Yet despite the silence of the baby, it should be perfectly
obvious to anyone who has actually read the Christmas stories
that the gospel regards the incarnation as challenging the
existing order. The pregnant Mary anticipates Christ's birth
with some fiery political theology: God "has brought down the
powerful from their thrones and lifted up the lowly, he has
filled the hungry with good things and sent the rich away
empty", she blazes. Born among farm labourers, yet worshipped
by kings, Christ announces an astonishing reversal of
political authority. The local imperial stooge, King Herod, is
so threatened by rumours of his birth that he sends troops to
Bethlehem to find the child and kill him. Herod recognised
that to claim Jesus is lord and king is to say that Caesar
isn't. Christ's birth is not a silent night - it's the
beginning of a revolution that threatened to undermine the
whole basis of Roman power.

Little wonder, then, that influential US Christian commentator
Jim Wallis created a storm earlier in the year when he penned
an attack upon "Bush's theology of empire", helpfully
illustrated with a picture of Bush made up to look like the
emperor Constantine. "Once there was Rome, now there is a new
Rome," argued Wallis.

Constantine was converted to Christianity by a vision that
came to him on the eve of the battle of Milvian Bridge: "He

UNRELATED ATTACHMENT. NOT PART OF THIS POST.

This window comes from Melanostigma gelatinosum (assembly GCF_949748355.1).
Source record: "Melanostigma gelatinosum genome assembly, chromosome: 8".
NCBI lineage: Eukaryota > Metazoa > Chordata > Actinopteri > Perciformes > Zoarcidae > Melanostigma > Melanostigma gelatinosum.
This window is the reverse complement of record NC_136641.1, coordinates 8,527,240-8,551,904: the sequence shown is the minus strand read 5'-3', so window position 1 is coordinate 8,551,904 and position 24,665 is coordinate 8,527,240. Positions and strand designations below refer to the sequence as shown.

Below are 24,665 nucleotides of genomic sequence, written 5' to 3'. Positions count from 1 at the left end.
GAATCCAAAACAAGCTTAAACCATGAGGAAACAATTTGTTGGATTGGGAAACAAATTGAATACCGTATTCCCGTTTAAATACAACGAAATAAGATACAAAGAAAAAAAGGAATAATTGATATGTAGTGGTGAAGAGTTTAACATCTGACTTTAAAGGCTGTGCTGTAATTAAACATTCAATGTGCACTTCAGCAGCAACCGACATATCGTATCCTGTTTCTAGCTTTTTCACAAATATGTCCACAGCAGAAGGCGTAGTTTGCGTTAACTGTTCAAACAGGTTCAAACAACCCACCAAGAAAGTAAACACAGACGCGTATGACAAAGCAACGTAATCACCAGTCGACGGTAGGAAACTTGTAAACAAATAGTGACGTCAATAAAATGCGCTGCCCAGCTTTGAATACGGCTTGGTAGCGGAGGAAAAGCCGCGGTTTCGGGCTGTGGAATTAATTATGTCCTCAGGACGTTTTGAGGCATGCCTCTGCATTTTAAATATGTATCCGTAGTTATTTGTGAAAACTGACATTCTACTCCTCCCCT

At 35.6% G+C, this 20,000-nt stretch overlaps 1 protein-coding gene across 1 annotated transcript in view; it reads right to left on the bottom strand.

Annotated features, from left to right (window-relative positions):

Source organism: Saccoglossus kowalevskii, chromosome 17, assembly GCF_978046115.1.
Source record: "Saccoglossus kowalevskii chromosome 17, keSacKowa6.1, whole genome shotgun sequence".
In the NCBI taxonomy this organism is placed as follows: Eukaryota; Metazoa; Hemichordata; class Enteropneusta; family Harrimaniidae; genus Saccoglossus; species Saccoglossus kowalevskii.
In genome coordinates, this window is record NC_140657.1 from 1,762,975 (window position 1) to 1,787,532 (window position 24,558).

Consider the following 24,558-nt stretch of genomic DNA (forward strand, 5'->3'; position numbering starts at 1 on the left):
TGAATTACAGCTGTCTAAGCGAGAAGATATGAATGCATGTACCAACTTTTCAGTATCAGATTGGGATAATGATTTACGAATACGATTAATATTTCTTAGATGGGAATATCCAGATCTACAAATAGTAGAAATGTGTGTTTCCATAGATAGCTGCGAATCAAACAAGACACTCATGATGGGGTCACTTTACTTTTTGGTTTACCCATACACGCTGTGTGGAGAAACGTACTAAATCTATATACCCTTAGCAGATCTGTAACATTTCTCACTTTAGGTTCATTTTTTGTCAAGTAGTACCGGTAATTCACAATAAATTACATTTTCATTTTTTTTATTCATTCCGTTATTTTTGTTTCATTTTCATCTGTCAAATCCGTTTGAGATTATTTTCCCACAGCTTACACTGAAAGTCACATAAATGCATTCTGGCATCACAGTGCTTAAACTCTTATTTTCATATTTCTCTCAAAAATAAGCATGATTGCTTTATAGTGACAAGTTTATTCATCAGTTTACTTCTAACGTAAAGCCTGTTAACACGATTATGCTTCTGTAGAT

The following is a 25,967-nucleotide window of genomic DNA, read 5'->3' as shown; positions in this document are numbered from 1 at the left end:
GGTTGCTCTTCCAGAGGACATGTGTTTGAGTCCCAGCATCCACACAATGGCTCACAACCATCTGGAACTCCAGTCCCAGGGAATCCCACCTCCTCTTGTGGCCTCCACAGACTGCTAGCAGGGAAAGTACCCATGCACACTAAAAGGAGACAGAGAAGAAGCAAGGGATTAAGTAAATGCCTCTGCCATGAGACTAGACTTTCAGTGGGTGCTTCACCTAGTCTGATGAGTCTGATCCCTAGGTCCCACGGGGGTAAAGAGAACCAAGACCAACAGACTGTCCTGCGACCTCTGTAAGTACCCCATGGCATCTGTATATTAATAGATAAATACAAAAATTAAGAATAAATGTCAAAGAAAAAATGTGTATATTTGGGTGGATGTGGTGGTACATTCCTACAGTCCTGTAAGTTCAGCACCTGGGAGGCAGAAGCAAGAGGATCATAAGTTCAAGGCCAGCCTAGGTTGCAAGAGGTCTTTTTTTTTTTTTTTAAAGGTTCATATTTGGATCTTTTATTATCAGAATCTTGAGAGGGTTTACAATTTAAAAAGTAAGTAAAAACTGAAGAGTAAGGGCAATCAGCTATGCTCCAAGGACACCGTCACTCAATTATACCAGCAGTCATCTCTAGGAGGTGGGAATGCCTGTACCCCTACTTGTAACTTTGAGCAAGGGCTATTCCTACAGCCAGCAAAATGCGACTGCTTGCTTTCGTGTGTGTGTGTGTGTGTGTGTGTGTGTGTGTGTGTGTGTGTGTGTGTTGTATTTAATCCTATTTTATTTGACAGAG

saw with his own eyes, up in the sky and resting over the sun,
a cross-shaped trophy formed from light, and a text attached
to it which said, 'By this sign, conquer' ". Soon the cross
would morph from being a hated symbol of Roman brutality into
the universally recognisable logo of the Holy Roman Empire.
Within a century, St Augustine would develop the novel idea of
just war, trimming the church's originally pacifist message to
the needs of the imperial war machine.

Like Constantine, George Bush has borrowed the language of
Christianity to sup port and justify his military ambition.
And just like that of Constantine, the Christianity of this
new Rome offers another carefully edited version of the Bible.
Once again, the religion that speaks of forgiving enemies and
turning the other cheek is pressed into military service.

The story of Christmas, properly understood, asserts that God
is not best imagined as an all-powerful despot but as a
vulnerable and pathetic child. It's a statement about the
nature of divine power. But in the hands of conservative
theologians, the Nicene religion of the baby and the cross is
a way of distracting attention away from the teachings of
Christ. It's a form of religion that concentrates on things
like belief in the virgin birth while ignoring the fact that
the gospels are much more concerned about the treatment of the
poor and the forgiveness of enemies.

Bush may have claimed that "Jesus Christ changed my life", but
Jesus doesn't seem to have changed his politics. As the carol
reminds us: "And man at war with man hears not the love song
that they bring, O hush the noise ye men of strife and hear
the angels sing."

· The Rev Dr Giles Fraser is vicar of Putney and lecturer in
philosophy at Wadham College, Oxford

•••@••.••• Guardian Unlimited (c)
Guardian Newspapers Limited 2004

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Richard Moore (rkm)
Wexford, Ireland